That’s right, 300,000 smack-a-roonies are going to be up for grabs for any team that has the skills required to prove themselves to be a total boss at H1Z1: King of the Kill.

Dubbed H1Z1: Fight for the Crown, the tournament will serve as the end of The CW Network’s six-part documentary series that will be focusing on the enormously overlooked H1Z1 competitive scene. Fifteen teams of five will be fighting in knock-down drag-outs for the lion’s share of $300,000 USD, including teams like Echo Fox and Panda Global. In fact, five of those six episodes will be focused entirely on Echo Fox’s players as they prepare themselves for the event. Five episodes will be aired on CW Seed while the main event will be aired on The CW on April 20th.

“It will be fascinating to see the different team dynamics and strategies at work because the stakes are higher – there is no room for mistakes or hesitation when your whole team is relying on you,” said Executive Producer Chris Wynn in a statement posted to the event’s website.

That’s not to say that the tournament is closed to the known elite, however. Registration is already open for teams that want to compete in the event. All you have to do is submit your scores to the Twin Galaxies leaderboard and apply through the official H1Z1: Fight for the Crown webpage. If you’re a lone wolf that doesn’t yet have a team, but still think you’re capable of slaying the competition, teams will be scouting the Twin Galaxies for players so free agents are encouraged to get themselves ranked.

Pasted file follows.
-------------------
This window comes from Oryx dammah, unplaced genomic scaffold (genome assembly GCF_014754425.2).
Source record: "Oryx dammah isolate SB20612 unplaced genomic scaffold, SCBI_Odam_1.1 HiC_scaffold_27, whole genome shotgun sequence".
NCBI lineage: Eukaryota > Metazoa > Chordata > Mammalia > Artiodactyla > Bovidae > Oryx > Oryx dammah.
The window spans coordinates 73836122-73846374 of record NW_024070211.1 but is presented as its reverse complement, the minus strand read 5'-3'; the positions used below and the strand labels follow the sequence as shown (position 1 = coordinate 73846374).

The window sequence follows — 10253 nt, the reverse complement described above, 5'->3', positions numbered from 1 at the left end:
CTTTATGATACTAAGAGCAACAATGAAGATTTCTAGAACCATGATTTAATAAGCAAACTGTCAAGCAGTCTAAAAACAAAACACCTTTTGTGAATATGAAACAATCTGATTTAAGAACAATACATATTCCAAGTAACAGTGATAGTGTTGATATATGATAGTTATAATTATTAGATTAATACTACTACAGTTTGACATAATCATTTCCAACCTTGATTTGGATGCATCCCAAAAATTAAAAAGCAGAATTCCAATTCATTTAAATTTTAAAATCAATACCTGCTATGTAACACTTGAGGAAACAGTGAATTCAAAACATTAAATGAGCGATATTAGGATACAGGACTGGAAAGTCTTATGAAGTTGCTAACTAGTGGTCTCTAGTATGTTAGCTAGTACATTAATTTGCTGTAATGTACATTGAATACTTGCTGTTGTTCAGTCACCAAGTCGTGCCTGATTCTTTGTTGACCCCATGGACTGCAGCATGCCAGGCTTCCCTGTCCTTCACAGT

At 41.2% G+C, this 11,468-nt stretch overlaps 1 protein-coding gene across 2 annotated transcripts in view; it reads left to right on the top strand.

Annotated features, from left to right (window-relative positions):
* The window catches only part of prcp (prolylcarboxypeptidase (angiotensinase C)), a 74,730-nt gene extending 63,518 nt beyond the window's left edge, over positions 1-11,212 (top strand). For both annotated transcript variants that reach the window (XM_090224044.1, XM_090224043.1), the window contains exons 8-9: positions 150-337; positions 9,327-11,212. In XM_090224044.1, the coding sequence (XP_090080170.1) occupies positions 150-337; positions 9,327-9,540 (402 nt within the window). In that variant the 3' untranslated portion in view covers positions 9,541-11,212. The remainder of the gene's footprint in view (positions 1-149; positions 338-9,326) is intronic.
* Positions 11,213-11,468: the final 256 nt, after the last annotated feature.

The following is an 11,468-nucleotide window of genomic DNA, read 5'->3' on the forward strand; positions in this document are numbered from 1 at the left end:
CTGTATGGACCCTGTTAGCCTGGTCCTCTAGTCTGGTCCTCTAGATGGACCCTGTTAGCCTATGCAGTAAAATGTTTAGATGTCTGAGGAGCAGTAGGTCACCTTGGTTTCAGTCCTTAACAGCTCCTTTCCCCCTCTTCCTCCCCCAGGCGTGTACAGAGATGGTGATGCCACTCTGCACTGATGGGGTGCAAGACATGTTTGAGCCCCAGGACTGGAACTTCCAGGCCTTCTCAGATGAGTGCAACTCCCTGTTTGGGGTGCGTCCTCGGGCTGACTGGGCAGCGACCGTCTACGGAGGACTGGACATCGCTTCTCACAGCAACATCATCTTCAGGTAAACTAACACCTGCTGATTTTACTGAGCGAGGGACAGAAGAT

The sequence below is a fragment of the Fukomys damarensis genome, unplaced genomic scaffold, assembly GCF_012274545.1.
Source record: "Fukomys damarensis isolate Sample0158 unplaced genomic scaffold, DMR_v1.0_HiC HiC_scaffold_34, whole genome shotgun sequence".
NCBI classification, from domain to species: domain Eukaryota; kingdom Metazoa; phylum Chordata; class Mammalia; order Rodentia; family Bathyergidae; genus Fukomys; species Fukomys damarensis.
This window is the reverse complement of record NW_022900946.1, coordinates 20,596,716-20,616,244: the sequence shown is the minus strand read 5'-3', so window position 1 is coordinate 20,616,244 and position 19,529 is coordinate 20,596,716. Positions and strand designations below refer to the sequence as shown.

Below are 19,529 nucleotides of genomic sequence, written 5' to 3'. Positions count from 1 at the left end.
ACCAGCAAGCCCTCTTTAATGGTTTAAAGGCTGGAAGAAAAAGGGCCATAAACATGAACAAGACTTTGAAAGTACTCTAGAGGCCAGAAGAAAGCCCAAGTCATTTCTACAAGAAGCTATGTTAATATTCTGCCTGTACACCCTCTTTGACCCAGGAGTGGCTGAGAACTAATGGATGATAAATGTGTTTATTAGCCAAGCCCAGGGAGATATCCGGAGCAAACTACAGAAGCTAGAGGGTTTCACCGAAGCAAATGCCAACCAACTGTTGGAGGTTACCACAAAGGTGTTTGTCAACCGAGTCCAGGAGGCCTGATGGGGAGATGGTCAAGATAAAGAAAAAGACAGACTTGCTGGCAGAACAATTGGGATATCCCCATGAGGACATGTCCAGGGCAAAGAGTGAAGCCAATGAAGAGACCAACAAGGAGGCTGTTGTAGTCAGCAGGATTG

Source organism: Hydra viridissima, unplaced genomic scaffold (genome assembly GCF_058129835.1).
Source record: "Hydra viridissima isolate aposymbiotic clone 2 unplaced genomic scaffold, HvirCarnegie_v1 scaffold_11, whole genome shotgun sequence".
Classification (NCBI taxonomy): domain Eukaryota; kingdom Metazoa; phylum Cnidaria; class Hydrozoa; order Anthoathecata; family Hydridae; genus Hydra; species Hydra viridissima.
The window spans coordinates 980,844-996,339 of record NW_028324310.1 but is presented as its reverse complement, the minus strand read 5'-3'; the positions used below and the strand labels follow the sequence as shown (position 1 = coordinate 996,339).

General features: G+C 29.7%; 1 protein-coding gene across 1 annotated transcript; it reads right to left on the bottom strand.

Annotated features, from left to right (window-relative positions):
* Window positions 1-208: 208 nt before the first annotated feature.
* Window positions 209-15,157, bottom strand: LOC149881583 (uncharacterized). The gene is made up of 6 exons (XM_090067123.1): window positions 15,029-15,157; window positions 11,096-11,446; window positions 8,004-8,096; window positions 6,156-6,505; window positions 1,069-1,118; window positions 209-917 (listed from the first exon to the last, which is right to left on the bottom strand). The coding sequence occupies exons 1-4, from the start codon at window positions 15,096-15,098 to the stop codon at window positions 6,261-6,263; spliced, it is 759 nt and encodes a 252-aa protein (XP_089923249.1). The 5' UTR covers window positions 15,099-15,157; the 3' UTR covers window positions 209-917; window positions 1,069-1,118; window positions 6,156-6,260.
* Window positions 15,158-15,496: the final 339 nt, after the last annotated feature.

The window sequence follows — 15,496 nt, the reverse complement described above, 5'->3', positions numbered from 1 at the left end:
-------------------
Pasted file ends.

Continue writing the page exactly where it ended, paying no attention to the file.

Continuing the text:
The announcement follows Mortal Kombat X: Machinima’s Chasing the Cup documentary that aired on CW Seed, with the finale also airing on The CW around this time just last year. Similarly to H1Z1: Fight for the Crown, the Mortal Kombat X docuseries followed pro players as they readied themselves for ESL‘s Mortal Kombat X Pro League Season 2 finals.

About The Author

Sian R
eSports Director | Streamer

Sian is a self-proclaimed Star Wars historian, Fatal Frame enthusiast and crazy cat lady that's fascinated by the Kpop mashups on YouTube. Professional gaming is something that's fascinated him ever since he was a wee lad, especially when it came to fighting games, so now he rambles on about it in the form of articles that use way too many commas.